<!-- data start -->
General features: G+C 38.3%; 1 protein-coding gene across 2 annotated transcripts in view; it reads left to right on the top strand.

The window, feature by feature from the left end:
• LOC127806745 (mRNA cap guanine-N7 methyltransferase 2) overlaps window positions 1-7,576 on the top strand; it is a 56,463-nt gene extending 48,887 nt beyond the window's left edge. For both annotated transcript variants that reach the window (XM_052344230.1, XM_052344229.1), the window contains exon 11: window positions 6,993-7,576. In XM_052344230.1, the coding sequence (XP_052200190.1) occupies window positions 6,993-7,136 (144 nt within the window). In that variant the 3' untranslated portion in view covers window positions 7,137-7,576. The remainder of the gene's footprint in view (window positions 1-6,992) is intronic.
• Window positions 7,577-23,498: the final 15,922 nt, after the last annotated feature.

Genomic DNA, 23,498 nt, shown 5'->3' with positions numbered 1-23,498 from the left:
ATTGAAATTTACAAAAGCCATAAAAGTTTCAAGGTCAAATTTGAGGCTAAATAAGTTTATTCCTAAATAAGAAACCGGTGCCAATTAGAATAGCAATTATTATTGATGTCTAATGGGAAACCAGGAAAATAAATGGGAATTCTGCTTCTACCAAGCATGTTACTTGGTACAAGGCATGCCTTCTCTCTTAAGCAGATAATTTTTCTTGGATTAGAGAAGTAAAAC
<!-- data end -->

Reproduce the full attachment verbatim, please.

General features: G+C 38.3%; 1 protein-coding gene across 2 annotated transcripts in view; it reads left to right on the top strand.

The window, feature by feature from the left end:
• LOC127806745 (mRNA cap guanine-N7 methyltransferase 2) overlaps window positions 1-7,576 on the top strand; it is a 56,463-nt gene extending 48,887 nt beyond the window's left edge. For both annotated transcript variants that reach the window (XM_052344230.1, XM_052344229.1), the window contains exon 11: window positions 6,993-7,576. In XM_052344230.1, the coding sequence (XP_052200190.1) occupies window positions 6,993-7,136 (144 nt within the window). In that variant the 3' untranslated portion in view covers window positions 7,137-7,576. The remainder of the gene's footprint in view (window positions 1-6,992) is intronic.
• Window positions 7,577-23,498: the final 15,922 nt, after the last annotated feature.

Genomic DNA, 23,498 nt, shown 5'->3' with positions numbered 1-23,498 from the left:
ATTGAAATTTACAAAAGCCATAAAAGTTTCAAGGTCAAATTTGAGGCTAAATAAGTTTATTCCTAAATAAGAAACCGGTGCCAATTAGAATAGCAATTATTATTGATGTCTAATGGGAAACCAGGAAAATAAATGGGAATTCTGCTTCTACCAAGCATGTTACTTGGTACAAGGCATGCCTTCTCTCTTAAGCAGATAATTTTTCTTGGATTAGAGAAGTAAAAC